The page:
Geoff Steurer is a licensed marriage and family therapist in private practice in St. George, UT. He specializes in working with couples in all stages of their relationships. The opinions stated in this article are solely his and not those of St. George News.
I still love my husband, but he’s noticed that I’m not as affectionate as I used to be with him. I think it has to do with how much weight he’s gained and the fact that he doesn’t take care of himself anymore. He brings this up on a regular basis, so I know that he notices something is different. How do I bring up my concerns about his weight and health without offending him?
I am encouraged by your desire to be careful about your interactions with your husband. The way you handle this situation can be a blessing or a curse to your marriage. Let me share some thoughts on how you might proceed.
I’ll re-emphasize a point that I’ve made in previous columns. It is a fundamental law of human nature that people aren’t willing to change until we accept them as they are. The second someone feels that we are trying to change them, they begin to resist our efforts. The irony of this principle is that once we accept people as they are, we become less invested in trying to change them.
Sometimes we believe that our keen observations about our partner’s faults and weaknesses give us license to correct undesirable behaviors for the greater good of the marriage. As a result, we move forward with the idea that “honesty is the best policy” when it comes to our partner’s shortcomings. We paint a clear and rational picture of our partner’s weaknesses and hope they’ll be better able to overcome them.
I’ve never seen this strategy work in a healthy marriage.
Instead, you might consider attaching what Dr. Wally Goddard calls “companion virtues” to your sincere desire to be honest about your husband’s condition. Without companion virtues, our attempts at helping others become unbalanced and can hurt our most important relationships.
A companion virtue for your honesty might be compassion. You acknowledged that your husband hasn’t always neglected himself. If you put aside your fear of his declining health and make a concerted effort to reacquaint yourself with some of his more admirable qualities, you put yourself in the best position to bless him.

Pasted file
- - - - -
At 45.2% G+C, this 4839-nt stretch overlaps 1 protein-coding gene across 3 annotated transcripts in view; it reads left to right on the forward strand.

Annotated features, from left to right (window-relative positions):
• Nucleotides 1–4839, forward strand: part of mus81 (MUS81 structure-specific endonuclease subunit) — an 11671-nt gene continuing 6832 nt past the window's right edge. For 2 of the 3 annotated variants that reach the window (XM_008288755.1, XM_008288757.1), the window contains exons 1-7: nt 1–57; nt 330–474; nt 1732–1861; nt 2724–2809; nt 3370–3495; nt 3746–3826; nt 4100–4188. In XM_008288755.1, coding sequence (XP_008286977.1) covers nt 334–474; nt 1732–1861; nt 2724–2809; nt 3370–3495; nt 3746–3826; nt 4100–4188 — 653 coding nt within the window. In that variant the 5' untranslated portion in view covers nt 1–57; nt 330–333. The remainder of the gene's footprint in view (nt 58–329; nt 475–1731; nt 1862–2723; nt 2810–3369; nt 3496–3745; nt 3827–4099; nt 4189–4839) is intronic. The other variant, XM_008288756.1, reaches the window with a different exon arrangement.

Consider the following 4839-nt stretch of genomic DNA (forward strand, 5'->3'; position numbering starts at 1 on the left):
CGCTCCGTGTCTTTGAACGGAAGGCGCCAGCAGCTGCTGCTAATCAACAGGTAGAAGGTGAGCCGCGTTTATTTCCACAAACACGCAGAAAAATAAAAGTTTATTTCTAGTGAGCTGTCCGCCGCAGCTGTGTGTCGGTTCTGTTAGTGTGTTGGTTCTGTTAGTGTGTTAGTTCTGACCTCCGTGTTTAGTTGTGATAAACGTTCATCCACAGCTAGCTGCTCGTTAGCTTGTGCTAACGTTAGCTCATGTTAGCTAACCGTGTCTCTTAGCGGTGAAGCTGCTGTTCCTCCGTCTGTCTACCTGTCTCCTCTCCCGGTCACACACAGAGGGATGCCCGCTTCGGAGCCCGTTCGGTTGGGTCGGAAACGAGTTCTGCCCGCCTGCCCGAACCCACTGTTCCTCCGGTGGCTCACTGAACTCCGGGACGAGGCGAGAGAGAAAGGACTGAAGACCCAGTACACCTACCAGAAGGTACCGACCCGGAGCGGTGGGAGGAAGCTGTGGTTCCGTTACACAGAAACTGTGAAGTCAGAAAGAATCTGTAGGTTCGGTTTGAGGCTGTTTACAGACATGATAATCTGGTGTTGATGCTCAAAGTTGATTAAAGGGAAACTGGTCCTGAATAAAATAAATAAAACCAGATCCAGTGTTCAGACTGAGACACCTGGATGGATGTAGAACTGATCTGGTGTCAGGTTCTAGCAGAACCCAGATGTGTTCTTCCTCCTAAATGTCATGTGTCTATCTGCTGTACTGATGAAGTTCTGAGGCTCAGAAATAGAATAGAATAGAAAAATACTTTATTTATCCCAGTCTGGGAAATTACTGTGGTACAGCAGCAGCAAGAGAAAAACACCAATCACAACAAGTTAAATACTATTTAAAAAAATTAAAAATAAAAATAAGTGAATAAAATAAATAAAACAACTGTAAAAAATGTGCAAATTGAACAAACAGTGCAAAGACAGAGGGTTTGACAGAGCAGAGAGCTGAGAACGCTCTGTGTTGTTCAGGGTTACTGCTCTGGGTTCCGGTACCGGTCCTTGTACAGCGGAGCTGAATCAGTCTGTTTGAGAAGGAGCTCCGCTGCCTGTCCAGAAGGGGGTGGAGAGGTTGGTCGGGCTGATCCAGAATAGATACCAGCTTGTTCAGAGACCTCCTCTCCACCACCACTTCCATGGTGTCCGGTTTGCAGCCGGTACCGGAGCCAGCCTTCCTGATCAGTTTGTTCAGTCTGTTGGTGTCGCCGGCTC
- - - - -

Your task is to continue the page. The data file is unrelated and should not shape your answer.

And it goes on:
Dr. John Gottman, a prominent marital researcher explained it best in his book “Why Marriages Succeed or Fail”: “Even in strong relationships, too often people focus on the negatives in an effort to make the relationship all the better. But by dwelling on what is wrong in your marriage, it’s easy to lose sight of what is right. This is a primary reason that admiration is often the first thing to go . . . [Look] through picture albums from past vacations, or reread some old love letters . . . you need to become the architect of your thoughts. It’s up to you to decide what your inner script will contain. You can habitually look at what is not there in your relationship, at your disappointments, and fill your mind with thoughts of irritation, hurt, and contempt. Or you can do the opposite . . . If you can learn to think empathetically rather than negatively about what your spouse is going through, and maintain your admiration for your spouse’s good qualities, you will not be plagued with overwhelming distress-maintaining thoughts that trigger defensiveness and harm your marriage . . . Make a list of your partner’s positive qualities . . . Memorize this list and think about how much harder life would be without these positives. When you find yourself following a critical train of thought about your mate, use elements from the list to interrupt your thinking. Make a habit of this process and the change can be [a] dramatic . . . ‘rethinking’ [of] your marriage”.
You might wonder, “But what if my partner is doing something self-destructive? Can’t I say something?” Indeed, your partner’s declining health and expanding waist-line may be self-destructive and could have a serious impact on his well-being and could put more strain on your marriage.
However, none of this will change for the better if you haven’t done the work to “re-think” your marriage through increasing admiration, as Gottman instructed. Any attempts you make to change your partner’s behaviors will likely be met with resistance and will do nothing to help your relationship.
Experiencing this change of heart toward your spouse is a building block that must be in place before you ever proceed to bring up concerns. Once this is in place, you’ll have a better chance at understanding what your husband may be experiencing and how he feels about his situation. You will be better able to explain your fears about his health and how it affects your future as a couple.
As you do the work to connect to him in this way, you will approach this topic with more compassion and sensitivity. As you focus on the richness of your marital story with him, his current health concerns will be put in a more balanced context. In other words, he will already know that you admire him as you express concerns for his well-being.